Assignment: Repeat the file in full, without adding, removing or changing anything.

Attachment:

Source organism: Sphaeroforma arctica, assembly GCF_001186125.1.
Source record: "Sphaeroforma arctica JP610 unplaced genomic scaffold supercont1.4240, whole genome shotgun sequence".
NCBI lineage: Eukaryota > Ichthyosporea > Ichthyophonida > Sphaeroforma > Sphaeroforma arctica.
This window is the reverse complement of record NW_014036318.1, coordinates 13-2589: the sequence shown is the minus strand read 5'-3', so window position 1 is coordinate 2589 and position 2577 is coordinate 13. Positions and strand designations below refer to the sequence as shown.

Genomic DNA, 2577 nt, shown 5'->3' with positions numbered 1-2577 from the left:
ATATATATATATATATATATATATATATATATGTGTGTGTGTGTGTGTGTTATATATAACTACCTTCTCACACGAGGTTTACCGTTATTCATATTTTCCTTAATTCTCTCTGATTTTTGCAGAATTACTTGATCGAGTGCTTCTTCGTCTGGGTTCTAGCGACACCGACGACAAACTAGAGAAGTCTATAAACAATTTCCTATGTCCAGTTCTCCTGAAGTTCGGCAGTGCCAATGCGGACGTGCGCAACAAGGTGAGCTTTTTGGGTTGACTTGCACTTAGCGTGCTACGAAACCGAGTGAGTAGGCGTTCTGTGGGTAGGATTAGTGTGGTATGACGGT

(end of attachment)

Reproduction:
Source organism: Sphaeroforma arctica, assembly GCF_001186125.1.
Source record: "Sphaeroforma arctica JP610 unplaced genomic scaffold supercont1.4240, whole genome shotgun sequence".
NCBI lineage: Eukaryota > Ichthyosporea > Ichthyophonida > Sphaeroforma > Sphaeroforma arctica.
This window is the reverse complement of record NW_014036318.1, coordinates 13-2589: the sequence shown is the minus strand read 5'-3', so window position 1 is coordinate 2589 and position 2577 is coordinate 13. Positions and strand designations below refer to the sequence as shown.

Genomic DNA, 2577 nt, shown 5'->3' with positions numbered 1-2577 from the left:
ATATATATATATATATATATATATATATATATGTGTGTGTGTGTGTGTGTTATATATAACTACCTTCTCACACGAGGTTTACCGTTATTCATATTTTCCTTAATTCTCTCTGATTTTTGCAGAATTACTTGATCGAGTGCTTCTTCGTCTGGGTTCTAGCGACACCGACGACAAACTAGAGAAGTCTATAAACAATTTCCTATGTCCAGTTCTCCTGAAGTTCGGCAGTGCCAATGCGGACGTGCGCAACAAGGTGAGCTTTTTGGGTTGACTTGCACTTAGCGTGCTACGAAACCGAGTGAGTAGGCGTTCTGTGGGTAGGATTAGTGTGGTATGACGGT